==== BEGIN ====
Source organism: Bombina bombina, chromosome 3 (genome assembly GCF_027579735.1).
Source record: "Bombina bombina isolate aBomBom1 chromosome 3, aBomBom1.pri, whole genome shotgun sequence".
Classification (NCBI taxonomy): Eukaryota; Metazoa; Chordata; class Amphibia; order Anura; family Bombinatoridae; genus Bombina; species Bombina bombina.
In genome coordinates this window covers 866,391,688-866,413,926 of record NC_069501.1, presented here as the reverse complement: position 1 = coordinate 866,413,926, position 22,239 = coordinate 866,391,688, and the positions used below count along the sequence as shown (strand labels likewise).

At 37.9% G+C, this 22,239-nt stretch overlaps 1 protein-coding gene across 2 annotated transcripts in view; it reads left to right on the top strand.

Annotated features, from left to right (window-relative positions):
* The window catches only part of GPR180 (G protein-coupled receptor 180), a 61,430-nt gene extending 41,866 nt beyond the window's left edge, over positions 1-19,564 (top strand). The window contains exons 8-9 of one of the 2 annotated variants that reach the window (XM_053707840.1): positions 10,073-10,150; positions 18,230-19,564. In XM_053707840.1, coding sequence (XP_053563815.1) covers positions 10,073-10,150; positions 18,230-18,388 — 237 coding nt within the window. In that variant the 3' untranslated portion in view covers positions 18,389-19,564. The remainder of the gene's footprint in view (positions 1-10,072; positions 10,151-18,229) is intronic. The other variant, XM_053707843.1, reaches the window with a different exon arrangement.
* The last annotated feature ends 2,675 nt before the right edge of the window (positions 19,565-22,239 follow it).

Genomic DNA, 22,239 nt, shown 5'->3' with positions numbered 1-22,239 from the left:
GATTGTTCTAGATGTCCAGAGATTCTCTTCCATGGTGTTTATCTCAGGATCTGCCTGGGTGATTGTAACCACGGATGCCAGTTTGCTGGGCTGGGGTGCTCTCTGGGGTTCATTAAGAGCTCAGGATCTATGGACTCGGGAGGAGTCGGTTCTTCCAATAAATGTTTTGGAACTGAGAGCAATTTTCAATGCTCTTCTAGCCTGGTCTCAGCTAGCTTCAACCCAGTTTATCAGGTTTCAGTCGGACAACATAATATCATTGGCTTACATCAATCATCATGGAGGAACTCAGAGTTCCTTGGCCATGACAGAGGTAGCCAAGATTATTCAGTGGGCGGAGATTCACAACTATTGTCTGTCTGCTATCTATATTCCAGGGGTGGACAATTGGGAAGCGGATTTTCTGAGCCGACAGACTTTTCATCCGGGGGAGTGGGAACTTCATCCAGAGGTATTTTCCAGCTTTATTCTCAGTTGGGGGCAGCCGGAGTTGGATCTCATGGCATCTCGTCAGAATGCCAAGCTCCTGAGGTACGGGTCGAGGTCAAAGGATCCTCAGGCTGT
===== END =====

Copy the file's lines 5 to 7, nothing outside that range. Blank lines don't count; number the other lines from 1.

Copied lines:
At 37.9% G+C, this 22,239-nt stretch overlaps 1 protein-coding gene across 2 annotated transcripts in view; it reads left to right on the top strand.

Annotated features, from left to right (window-relative positions):
* The window catches only part of GPR180 (G protein-coupled receptor 180), a 61,430-nt gene extending 41,866 nt beyond the window's left edge, over positions 1-19,564 (top strand). The window contains exons 8-9 of one of the 2 annotated variants that reach the window (XM_053707840.1): positions 10,073-10,150; positions 18,230-19,564. In XM_053707840.1, coding sequence (XP_053563815.1) covers positions 10,073-10,150; positions 18,230-18,388 — 237 coding nt within the window. In that variant the 3' untranslated portion in view covers positions 18,389-19,564. The remainder of the gene's footprint in view (positions 1-10,072; positions 10,151-18,229) is intronic. The other variant, XM_053707843.1, reaches the window with a different exon arrangement.